The Public Image

The Public

By Alan Ng | April 5, 2019

Writer/director/actor Emilio Estevez is clearly his father’s son. In The Public, he’s using this film as a platform for his political activism by bringing awareness to the problem of homelessness and the importance of public libraries as a vital part of a civilized culture.  And of course, if you don’t agree with the film’s message, you’re a greedy, racist, capitalistic Nazi.

Emilio Estevez is librarian Stuart Goodman working at the prestigious Cincinnati Public Library. As Goodman arrives just before the library’s open, he is greeted by the usual group of homeless men and women who use the library to clean-up, search the net, read books, and find warmth from Cincinnati’s bitter cold spell.

This is not Goodman’s day as he is pulled into a meeting with his supervisor Anderson (Jeffrey Wright) and city attorney Josh Davis (Christian Slater). Apparently, Goodman had days before asked a homeless person to leave the library because he reeked of body odor, thus denying that gentleman’s ability to access the free services provided by the library and thus violating his civil rights.

“…a vocal group of homeless men discusses the possibility of staying in the library overnight because the nearby shelters have reached capacity…”

Clearly, under the bureaucratic thumb of city politics, Goodman finds support in his fellow librarian Myra (Jena Malone), who is at heart a liberal activist of liberal causes, and his neighbor Angela (Taylor Schilling), who might just be a good match for Goodman in the relationship category.

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  1. Estevez’s ‘The Public’ is a compelling drama for librarians and library lovers alike – Libraries in Popular Culture says:

    […] as a central part of the film, say the film has a “subpar screenplay,” is “self-righteous,” or is “sincere” with a “political heart.” Comments are welcome, as […]

  2. Estevez’s ‘The Public’ is a compelling drama for librarians and library lovers alike – History Hermann says:

    […] as a central part of the film, say the film has a “subpar screenplay,” is “self-righteous,” or is “sincere” with a “political heart.” Comments are welcome, as […]

  3. The Public: Movie Review – HOMEpdx says:

    […] from Rotten Tomatoes cited critics. Some of the films detractors such as Allan Ng have such as suggested that the film’s depiction of police and city officials as over-the-top or based on a… (again I’d like to point out that, excluding some excellent documentaries, I can count the […]

  4. Carl W Newton says:

    You can expect positive reviews from people who see this movie because only liberals will see it. Many people will not even see a movie with Alec Baldwin, expecting a sarcastic liberal politicalization of any issue. It may be a watchable movie that I will never see because of him.

  5. Timothy L. Smalls says:

    I saw this movie at the only AMC Theater in the city of Milwaukee on Saturday night. I was touched and moved by the screenplay, since 40 years ago I was one of those homeless. My angst with the storyline is that it fell short in examining the plight of the homeless with regard to other aspects of life besides surviving weather related danger, but then again, it only ran 2 hours. LOL. As the world’s greatest Aficionado of The West Wing, I can truly wholeheartedly agree with Alan Ng’s review in indicating Emilio Estevez is truly his father’s son. Martin Is a proud daddy.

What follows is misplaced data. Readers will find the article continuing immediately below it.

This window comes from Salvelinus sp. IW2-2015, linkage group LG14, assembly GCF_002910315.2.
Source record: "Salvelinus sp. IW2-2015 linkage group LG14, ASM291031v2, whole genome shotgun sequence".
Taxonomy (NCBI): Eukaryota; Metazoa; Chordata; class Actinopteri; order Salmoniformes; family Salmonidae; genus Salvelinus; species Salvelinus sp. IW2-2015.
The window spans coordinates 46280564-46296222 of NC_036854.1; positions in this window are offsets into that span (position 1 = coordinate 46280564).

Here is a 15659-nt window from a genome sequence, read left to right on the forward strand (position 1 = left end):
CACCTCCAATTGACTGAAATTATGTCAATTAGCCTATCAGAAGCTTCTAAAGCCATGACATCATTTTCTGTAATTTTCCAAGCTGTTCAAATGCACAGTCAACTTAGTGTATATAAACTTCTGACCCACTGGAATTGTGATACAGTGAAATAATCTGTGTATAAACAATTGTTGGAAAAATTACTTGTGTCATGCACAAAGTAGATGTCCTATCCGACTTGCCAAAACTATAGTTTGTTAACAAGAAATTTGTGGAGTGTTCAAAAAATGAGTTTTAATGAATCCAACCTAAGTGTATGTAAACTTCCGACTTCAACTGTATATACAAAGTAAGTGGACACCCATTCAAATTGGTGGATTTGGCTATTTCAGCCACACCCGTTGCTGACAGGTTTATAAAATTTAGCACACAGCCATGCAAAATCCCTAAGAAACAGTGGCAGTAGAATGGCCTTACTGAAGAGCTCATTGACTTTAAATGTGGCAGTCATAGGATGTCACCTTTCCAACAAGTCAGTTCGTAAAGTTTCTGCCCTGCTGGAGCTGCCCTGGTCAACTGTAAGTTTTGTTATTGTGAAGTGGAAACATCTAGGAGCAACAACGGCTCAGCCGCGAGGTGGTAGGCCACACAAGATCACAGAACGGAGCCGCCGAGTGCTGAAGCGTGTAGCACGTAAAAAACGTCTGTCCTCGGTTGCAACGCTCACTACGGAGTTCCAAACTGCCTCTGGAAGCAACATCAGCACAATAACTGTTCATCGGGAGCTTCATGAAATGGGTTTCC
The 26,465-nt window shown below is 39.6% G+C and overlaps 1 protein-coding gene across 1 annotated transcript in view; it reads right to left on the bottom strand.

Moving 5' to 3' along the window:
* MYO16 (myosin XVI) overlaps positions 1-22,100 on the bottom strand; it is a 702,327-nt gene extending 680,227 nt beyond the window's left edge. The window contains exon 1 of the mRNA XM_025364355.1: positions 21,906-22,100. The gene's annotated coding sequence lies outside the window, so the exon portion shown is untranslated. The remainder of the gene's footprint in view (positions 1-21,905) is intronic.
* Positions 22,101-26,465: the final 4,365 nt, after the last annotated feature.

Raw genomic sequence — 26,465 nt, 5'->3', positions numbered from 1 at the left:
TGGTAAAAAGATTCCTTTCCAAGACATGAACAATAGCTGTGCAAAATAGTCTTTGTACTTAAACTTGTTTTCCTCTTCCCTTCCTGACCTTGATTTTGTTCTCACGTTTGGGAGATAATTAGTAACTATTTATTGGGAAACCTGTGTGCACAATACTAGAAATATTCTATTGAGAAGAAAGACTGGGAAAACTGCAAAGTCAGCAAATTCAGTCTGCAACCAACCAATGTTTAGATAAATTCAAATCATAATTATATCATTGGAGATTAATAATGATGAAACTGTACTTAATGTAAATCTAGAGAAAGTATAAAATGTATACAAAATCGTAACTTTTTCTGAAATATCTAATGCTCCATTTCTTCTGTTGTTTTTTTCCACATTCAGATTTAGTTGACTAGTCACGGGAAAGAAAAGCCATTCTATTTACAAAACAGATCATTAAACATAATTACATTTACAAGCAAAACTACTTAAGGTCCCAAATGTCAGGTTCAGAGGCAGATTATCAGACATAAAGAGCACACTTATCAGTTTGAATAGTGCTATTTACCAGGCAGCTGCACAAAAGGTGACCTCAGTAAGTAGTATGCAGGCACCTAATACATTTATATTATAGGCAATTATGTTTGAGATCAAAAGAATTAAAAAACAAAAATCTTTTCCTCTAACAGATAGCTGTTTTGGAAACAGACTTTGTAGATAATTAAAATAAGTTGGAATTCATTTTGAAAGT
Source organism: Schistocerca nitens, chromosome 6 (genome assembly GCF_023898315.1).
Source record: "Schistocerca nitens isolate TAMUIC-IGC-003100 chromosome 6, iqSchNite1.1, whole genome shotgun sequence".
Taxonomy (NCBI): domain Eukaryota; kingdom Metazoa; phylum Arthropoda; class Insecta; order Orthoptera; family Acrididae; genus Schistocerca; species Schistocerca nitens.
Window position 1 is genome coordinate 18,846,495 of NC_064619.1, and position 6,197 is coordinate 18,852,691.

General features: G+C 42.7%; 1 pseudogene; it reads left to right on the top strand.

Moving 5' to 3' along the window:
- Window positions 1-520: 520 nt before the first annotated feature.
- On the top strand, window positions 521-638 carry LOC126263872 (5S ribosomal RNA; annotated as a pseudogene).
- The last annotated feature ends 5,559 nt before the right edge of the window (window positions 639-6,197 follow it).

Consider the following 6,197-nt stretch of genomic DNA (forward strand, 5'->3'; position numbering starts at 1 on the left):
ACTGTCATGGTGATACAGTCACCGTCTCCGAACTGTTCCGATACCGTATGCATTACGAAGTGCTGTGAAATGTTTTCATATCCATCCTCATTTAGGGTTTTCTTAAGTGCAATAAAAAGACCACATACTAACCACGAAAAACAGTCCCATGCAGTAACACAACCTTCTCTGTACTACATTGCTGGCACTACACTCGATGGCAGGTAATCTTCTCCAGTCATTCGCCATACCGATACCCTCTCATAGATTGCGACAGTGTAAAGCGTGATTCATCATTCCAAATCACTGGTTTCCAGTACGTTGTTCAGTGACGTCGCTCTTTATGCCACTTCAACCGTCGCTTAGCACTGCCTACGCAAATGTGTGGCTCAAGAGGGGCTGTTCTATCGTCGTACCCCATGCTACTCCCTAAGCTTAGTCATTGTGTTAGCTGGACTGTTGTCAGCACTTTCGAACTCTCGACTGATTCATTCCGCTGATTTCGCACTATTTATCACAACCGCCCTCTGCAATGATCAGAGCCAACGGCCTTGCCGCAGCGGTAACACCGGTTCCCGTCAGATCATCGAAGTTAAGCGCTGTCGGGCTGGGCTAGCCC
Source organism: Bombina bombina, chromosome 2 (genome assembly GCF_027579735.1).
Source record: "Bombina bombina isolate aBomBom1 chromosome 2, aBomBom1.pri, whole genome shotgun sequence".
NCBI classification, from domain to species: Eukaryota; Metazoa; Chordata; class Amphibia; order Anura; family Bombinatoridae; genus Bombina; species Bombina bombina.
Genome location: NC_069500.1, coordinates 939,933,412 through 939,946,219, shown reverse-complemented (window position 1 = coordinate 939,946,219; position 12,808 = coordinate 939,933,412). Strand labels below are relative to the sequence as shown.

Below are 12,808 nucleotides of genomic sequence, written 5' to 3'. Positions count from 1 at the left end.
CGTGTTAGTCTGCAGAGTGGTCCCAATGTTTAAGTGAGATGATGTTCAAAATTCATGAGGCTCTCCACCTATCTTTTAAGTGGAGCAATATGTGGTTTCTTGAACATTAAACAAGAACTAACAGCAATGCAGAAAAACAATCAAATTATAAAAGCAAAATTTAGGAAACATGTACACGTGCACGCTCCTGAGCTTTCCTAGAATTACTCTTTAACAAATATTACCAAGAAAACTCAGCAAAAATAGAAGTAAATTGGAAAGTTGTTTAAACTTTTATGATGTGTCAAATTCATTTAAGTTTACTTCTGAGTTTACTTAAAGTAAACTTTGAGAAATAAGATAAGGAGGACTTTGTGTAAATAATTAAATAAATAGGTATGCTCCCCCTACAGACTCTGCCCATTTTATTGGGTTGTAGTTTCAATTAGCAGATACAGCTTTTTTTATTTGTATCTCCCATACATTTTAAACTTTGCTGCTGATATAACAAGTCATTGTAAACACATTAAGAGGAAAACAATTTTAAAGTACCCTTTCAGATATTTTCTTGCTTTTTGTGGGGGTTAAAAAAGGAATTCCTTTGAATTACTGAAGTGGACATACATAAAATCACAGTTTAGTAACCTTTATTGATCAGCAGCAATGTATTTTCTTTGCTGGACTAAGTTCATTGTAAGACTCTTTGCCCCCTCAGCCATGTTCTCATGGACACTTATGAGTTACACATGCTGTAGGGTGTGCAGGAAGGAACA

6. Adria E. Navarro says:

    As a professor at Azusa Pacific University, our MSW grad students have been studying the various models in Los Angeles County that partner social workers with librarians in our public libraries. Patrons needing linkage to resources include those experiencing caregiver burden, domestic violence, immigration struggles, unemployment and more. If you know a journalist that would like to get some of our information into the news cycle, please connect.
    Adria Navarro (

  7. J says:

    The plot of the film reflects the reality in the eyes of the homeless and library staff per the above feedback you received.

  8. Alan Ng says:

    Just to be clear. The sentence quoted refers to the actual plot of the film and not the real plight of homelessness or the importance of libraries in service to all members of the community.

  9. Kelley Cutler says:

    If you think this movie is “heavy-handed fiction, which creates an emotional disconnection with the very real plight of homelessness” you are clearly uninformed about the reality of homelessness. I’ve been working in homelessness for the past 18 years and this movie is spot on. The criminalization of homelessness is a HUGE issue. We have a housing and health crisis, and yet the status quo is a law enforcement response… I see it on a daily basis. I was thrilled to finally see a movie that got it right… and the added bonus of being hilarious. This movie is a must see!

  10. Sarah W Rosenblum says:

    I saw this film last summer at the American Library Association Annual Conference, it is spot on with what is happening every day in America’s public libraries. As a 30 year librarian I was astonished to see how much the writer director got right about the homeless and their use of the library. I urge everyone to see this film. I am hoping to screen it in conjunction with my local homeless shelter.

  11. Gloria says:

    Where can I view this movie? It’s not in theaters or online. Which is strange because of the mainstream actors represented. I’m just wondering because I’ve been looking for a while now.

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